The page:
Deciding on the best pickup for your guitar can be a tremendous job, especially if you are relatively new, and you have no clue what you are doing. The good news is many guitars come with their own pickups. But then, there are times when you will need a third party pickup in the first place.
Seymour Duncan Vs. DiMarzio Pickups
To help you understand how pickups work, imagine a bunch of magnets wrapped in copper wire coils. They come up with a magnetic field over the strings, which will generate a voltage and travel through cables to come up as sound.
I know, it sounds sophisticated. Plus, many other factors will affect the final design. But then, a little attention to small details can lead you in the right direction. When hunting the best brands on the market, you will inevitably end up comparing pickups.
It is not just my opinion, but a general market idea. Now, what should you know before making a final decision?
Considering the coils
Classic pickups feature a single coil. Modern pickups come with double coils – they are often referred to as humbuckers. The humbucker design came to life in the 1950s and became a better option because it keeps the useful signal, but it cancels out the noise. Other than that, a humbucker has more sustain and stronger output.
Now, both brands are featured with both single coils and humbuckers. Single coils are suitable for clean sounds. They feel crispy and bright, while humbuckers are more suitable for dark and warm tones.
More aspects can influence the sound of your guitar. In terms of pickups, both options are right, and these top brands support both of them. At the end of the day, it is a matter of personal preference.
Active and passive circuits
When it comes to generating voltage, all pickups rely on several methods – some of them are passive, while others are active. The passive ones rely on nothing but magnets, while active pickups are also enhanced with a preamp.
Active pickups have excellent tonal clarity, as well as some consistency at multiple volumes. They provide better results if you have long cables. Given the clear signal, sustain, and sharp attack, they are excellent for bass players.
On the other hand, passive pickups rely on preamps to reduce the necessity of strong magnets. From many points of view, active pickups represent a better choice. But then, passive pickups seem to be more popular. People are just used to them.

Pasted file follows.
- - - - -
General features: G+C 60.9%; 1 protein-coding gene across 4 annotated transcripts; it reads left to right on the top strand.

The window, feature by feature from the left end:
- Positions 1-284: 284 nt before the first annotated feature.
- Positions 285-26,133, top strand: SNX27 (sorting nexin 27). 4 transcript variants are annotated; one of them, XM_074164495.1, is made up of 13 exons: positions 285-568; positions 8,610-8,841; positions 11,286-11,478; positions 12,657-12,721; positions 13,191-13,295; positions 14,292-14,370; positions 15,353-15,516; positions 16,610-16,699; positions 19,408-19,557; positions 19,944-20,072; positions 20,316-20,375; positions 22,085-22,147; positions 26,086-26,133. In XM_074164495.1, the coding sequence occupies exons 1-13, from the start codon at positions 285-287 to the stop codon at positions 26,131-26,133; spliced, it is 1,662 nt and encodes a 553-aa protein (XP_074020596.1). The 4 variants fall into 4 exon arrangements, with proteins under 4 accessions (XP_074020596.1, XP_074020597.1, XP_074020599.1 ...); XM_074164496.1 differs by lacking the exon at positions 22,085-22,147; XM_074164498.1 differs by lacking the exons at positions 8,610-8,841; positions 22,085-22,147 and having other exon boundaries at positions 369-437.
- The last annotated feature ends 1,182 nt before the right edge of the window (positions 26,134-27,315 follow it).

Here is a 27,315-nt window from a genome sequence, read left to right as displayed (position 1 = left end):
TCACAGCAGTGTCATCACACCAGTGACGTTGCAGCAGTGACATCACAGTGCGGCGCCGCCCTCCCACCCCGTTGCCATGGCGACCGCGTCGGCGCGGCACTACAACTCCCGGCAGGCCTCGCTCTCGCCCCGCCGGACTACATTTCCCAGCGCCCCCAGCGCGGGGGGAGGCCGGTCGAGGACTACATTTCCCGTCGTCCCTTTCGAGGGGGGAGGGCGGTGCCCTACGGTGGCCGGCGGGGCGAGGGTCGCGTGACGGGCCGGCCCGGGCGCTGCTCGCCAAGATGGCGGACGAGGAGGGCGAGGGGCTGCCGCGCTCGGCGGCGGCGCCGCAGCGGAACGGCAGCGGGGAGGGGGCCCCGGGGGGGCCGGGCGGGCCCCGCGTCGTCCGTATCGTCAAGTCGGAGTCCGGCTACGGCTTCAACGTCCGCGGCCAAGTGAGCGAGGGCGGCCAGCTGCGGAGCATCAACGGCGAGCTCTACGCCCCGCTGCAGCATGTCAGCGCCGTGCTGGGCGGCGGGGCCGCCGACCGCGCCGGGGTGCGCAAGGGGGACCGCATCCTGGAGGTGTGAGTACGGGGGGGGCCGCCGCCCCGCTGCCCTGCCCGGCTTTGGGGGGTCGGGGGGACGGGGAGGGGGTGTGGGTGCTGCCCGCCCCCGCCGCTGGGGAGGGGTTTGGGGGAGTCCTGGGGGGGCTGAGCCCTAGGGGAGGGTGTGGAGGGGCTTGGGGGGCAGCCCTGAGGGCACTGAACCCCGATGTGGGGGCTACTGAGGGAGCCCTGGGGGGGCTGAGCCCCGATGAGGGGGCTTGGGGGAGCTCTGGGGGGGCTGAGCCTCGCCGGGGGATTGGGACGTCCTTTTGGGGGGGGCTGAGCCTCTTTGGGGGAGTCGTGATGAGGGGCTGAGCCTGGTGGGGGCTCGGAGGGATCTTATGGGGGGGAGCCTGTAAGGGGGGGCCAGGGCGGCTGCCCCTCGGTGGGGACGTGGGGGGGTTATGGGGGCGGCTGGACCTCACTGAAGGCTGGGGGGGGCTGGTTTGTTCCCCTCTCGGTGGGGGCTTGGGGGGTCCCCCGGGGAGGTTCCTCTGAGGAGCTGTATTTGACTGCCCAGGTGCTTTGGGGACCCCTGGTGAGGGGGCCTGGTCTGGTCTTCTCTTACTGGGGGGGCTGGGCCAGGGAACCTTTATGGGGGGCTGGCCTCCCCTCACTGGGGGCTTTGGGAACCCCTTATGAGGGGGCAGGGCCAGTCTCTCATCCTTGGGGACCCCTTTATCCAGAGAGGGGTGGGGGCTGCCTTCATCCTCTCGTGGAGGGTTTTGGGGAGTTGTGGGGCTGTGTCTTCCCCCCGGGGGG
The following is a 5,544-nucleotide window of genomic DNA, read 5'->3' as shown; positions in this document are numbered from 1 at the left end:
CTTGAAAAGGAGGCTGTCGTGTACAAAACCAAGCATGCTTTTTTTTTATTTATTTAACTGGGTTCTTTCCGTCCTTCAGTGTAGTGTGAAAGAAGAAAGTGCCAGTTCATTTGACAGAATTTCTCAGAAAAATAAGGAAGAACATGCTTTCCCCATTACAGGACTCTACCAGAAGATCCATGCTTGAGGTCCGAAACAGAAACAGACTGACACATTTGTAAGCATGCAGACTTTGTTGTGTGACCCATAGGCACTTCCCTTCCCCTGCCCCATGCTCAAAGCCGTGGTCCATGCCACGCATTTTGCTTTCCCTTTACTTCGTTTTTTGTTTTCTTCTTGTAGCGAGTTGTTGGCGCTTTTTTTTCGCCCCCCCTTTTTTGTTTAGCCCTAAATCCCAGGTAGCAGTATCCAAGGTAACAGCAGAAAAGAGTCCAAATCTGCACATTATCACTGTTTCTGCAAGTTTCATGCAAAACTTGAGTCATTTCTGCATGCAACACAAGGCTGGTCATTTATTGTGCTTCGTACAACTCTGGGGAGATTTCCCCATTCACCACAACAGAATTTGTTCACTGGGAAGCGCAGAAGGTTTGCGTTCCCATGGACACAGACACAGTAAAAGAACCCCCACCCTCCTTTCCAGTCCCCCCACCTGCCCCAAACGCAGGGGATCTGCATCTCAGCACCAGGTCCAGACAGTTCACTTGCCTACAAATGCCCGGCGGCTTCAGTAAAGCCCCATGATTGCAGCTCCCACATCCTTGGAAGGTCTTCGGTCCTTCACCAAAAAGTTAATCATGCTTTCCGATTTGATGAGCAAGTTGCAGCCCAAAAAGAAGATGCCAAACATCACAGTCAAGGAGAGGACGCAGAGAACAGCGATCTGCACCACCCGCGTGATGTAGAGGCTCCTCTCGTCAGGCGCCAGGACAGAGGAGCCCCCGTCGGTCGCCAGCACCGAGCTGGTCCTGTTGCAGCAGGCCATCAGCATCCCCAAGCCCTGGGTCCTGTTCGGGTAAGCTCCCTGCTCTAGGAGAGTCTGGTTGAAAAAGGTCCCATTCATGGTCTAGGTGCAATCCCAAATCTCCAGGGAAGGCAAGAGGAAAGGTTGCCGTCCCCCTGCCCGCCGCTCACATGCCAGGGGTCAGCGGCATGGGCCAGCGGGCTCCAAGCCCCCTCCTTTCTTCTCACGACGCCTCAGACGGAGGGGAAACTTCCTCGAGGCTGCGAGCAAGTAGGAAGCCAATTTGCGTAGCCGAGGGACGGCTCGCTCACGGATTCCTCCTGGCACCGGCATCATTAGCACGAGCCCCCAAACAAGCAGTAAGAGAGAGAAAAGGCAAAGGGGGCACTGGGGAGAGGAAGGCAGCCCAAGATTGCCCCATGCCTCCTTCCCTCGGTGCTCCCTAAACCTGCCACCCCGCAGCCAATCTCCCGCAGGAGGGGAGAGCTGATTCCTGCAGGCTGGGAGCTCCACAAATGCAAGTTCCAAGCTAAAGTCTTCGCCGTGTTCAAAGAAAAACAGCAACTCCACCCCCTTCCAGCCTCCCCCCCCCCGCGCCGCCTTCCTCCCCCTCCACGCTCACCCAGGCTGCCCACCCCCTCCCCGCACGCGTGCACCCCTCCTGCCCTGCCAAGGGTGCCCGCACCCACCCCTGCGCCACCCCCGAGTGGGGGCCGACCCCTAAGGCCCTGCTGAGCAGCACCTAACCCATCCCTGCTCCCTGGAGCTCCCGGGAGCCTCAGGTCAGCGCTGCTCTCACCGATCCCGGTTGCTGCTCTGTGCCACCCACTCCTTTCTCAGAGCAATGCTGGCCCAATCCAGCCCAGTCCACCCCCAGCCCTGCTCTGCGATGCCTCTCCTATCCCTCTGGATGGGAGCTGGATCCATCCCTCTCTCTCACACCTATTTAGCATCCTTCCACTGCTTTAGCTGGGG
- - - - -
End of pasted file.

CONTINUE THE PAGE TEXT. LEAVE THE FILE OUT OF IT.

When comparing these pickups, you will find both options. However, based on reviews and ratings, passive DiMarzio1 pickups seem to be a bit better rated than Seymour Duncan 2 alternatives. I found it impossible to determine a clear winner at this point.
Considering the location
Where are you planning to place the pickup? A little change can seriously influence the tone. The one closest to the bridge sounds quite bright, while the one by the neck is full and warm. It also has a long sustain. You can also get one in the middle if you want – it is a middle option between the two other locations.
Given the tone they produce, DiMarzio pickups would be more suitable for the sides – either by the neck or the bridge. Seymour Duncan is more general, so its pickups are more appropriate in the middle. However, you can play around with them and switch them until you obtain the perfect tone for your style.
At this point, it is challenging to compare pickups because every player has their favorite style and tone.
Price and value for money
If you shop on a budget, the price will inevitably affect your final decision. At the same time, you want the best value for money too. Generally speaking, DiMarzio pickups are cheaper in most parts of the world. There are certain markets where DiMarzio is slightly more expensive than Seymour Duncan though.
When it comes to value for money, you cannot go wrong with any of them. Both brands seem to dominate the market, so you cannot go wrong.
While there might be many who can disagree, I have played around with both Seymour Duncan and DiMarzio pickups. It is not just my opinion, but a general aspect that I have noticed in numerous reviews. DiMarzio does much better than Seymour Duncan when it comes to high output sounds.
On the other hand, Seymour Duncan seems to run the market in terms of medium output stuff. Although not necessarily my style, I find Seymour Duncan better in vintage output. If you want to achieve the classic sound, this might be the ideal option for you.
Now, as you may already know, the ideal pickup is the one that gives you the sound you want to achieve. Try out a bunch of different pickups from Seymour Duncan, and you will come up with a plethora of different sounds. With time and experience, you will realize that most DiMarzio pickups have a distinctive sound.
I cannot tell whether this is a good or a bad thing. Experienced guitar players can immediately identify a DiMarzio pickup by the sound only, while Seymour Duncan is more diversified.
As a short conclusion, I said it before, and I will repeat it – comparing pickups can be quite challenging. It is like comparing two different car manufacturers. For better results, you need to identify your needs and compare similar models with almost identical sounds.
The good news is that differences between the two brands are hard to identify for a beginner. In terms of pricing, they are relatively close too, while their reputation is mint. If you are new to this industry, it does not make a difference. As you gain experience, you will be able to tell the difference between two similar pickups, so making the right decision is much easier.
I hope you enjoy this brief comparison, while my little educational guide should point you in the right direction. Let me know what kind of experiences you have with these pickups in the comment section.